Jumper thumbnail 1
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Not currently on display at the V&A

Jumper

ca. 1931 (made)
Artist/Maker
Place Of Origin

This V-necked sweater follows the fashion created by the Prince of Wales in the 1920s. He started a craze for knitted jumpers by wearing a Fair Isle sweater to play golf at St Andrews in Scotland.

This sweater is hand-knitted in stocking stitch with fine two-ply wool. The garment is knitted in the round, without seams, up to the armholes and the arms are grafted on.

The grey ground is decorated with a Fair Isle pattern in blue, yellow, red, green, brown and black. However, in traditional knitting of this kind, the knitters use no more than two colours in one row. They use a plain stitch for the ground and a purl stitch for the coloured wools. This gives the overall striped effect to the ribbing that is typical of Shetland and Fair Isle knitting.


object details
Categories
Object Type
Materials and Techniques
Hand-knitted wool
Brief Description
Fair Isle jumper, hand-knitted wool, possibly by Tulloch of Shetland, Scotland, ca. 1931
Physical Description
V-necked jumper hand-knitted in stocking stitch with two-ply wool. The grey ground is decorated with bands of traditional Fair Isle pattern in yellow and blue with smaller areas of green, red, brown and black. Long sleeves.



The ribbing at the neck, cuffs and bottom edges is a one and one rib. The plain stitches are all in grey wool and the pearl stitches are in the coloured wools for the striped effect. Seamless as it is knitted in the round and grafted at the shoulders, the sleeves are worked from stitches picked up around the armholes. The depth of the ribbing at the bottom edge and cuffs is approximately 1.5 inches and 1 inch at the neck.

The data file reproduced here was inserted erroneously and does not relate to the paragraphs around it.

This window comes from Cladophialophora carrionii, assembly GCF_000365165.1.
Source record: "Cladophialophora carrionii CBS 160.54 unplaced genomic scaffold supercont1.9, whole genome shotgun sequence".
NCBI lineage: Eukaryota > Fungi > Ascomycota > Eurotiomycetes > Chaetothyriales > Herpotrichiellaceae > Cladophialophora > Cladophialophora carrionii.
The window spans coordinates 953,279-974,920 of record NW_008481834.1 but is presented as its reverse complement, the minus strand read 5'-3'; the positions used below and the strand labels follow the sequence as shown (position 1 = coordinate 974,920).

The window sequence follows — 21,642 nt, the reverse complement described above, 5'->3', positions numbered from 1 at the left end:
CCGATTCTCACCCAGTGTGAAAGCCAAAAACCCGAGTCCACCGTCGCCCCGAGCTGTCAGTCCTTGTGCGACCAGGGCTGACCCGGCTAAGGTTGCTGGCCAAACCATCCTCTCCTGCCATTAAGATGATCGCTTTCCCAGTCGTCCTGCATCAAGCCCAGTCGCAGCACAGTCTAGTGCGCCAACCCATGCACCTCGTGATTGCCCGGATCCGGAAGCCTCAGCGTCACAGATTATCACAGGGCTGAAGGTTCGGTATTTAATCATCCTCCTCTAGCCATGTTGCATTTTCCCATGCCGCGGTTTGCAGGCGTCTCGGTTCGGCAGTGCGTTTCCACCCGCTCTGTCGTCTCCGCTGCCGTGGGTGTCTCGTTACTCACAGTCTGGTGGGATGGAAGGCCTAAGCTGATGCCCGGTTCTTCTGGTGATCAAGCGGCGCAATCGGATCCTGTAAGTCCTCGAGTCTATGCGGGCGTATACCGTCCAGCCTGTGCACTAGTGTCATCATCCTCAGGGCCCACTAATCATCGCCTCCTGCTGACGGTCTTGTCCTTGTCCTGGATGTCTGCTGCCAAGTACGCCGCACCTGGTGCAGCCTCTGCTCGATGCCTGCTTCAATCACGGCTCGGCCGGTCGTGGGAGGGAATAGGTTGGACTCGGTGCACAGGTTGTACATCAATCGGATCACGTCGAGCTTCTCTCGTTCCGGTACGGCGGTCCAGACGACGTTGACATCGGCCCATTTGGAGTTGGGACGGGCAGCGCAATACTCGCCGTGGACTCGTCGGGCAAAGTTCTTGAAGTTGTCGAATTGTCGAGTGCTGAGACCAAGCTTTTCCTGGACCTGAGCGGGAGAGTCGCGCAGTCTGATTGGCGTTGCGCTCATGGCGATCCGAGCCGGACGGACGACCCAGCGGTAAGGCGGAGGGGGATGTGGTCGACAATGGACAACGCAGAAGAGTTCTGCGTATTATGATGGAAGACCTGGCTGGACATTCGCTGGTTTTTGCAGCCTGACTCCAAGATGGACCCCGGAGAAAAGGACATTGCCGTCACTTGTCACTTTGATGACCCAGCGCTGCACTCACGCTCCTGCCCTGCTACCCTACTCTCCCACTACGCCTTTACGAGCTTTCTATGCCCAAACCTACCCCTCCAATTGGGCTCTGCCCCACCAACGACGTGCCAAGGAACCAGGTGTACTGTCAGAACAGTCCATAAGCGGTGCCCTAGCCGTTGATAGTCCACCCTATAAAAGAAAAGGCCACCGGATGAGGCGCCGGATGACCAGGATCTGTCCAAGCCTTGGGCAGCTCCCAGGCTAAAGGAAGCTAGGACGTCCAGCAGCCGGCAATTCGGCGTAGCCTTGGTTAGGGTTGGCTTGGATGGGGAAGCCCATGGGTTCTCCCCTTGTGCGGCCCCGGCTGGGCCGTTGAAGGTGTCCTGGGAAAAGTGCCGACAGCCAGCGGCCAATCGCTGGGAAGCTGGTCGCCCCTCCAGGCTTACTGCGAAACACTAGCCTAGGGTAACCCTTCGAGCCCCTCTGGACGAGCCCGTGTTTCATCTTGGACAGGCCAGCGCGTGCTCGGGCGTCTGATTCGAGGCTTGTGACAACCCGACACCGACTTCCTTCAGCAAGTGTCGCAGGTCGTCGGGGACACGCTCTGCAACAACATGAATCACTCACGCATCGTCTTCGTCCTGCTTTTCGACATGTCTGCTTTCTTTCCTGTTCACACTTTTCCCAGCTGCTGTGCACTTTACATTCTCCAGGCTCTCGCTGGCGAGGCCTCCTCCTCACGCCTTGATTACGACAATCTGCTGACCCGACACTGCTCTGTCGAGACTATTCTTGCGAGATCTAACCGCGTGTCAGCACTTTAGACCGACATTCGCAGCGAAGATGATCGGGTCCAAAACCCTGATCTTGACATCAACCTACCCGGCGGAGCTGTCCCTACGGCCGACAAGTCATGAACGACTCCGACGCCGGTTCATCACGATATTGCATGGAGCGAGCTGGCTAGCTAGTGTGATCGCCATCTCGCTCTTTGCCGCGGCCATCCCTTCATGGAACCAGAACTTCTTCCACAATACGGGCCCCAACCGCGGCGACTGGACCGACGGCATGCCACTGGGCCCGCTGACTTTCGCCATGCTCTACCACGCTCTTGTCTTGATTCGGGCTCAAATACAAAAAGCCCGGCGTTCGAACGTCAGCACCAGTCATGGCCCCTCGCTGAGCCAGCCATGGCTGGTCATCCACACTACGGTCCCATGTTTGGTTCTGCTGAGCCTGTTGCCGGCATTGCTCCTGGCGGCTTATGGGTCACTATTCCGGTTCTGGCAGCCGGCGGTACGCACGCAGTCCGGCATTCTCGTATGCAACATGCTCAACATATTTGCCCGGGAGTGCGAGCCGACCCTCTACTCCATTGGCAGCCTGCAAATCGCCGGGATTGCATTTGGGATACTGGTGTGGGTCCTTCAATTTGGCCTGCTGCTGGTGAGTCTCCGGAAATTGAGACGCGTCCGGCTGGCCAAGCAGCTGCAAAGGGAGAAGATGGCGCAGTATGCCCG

Dimensions
  • Neck to waist length: 55.5cm
  • Across chest width: 53cm
  • Back of neck to bottom edge length: 22in
  • Chest circumference: 41in (minimum)
  • Chest circumference: 42in (maximum)
  • Chest circumference: 104cm (minimum)
  • Chest circumference: 107cm (maximum)
Gallery Label
11. PULLOVER Hand-knitted two-ply wool Scottish, Shetland, about 1931 This jersey is in the traditional technique of circular knitting without seams, the shoulders are grafted. It is thought to have come from Tulloch Knitwear, Lerwick, who supplied 'Fair Isles' to such fashionable shops as Liberty's in London. Worn and given by Mr. W.H. Nightingale T.363-1984(1985)
Credit line
Worn and given by Mr W. H. Nightingale
Summary
This V-necked sweater follows the fashion created by the Prince of Wales in the 1920s. He started a craze for knitted jumpers by wearing a Fair Isle sweater to play golf at St Andrews in Scotland.



This sweater is hand-knitted in stocking stitch with fine two-ply wool. The garment is knitted in the round, without seams, up to the armholes and the arms are grafted on.



The grey ground is decorated with a Fair Isle pattern in blue, yellow, red, green, brown and black. However, in traditional knitting of this kind, the knitters use no more than two colours in one row. They use a plain stitch for the ground and a purl stitch for the coloured wools. This gives the overall striped effect to the ribbing that is typical of Shetland and Fair Isle knitting.
Bibliographic Reference
Hinchcliffe, Frances (ed.), Knit One, Purl One : Historic and Contemporary Knitting from the V&A's Collection. V&A, London, 1985p.21
Collection
Accession Number
T.363-1984

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record createdJanuary 6, 2005
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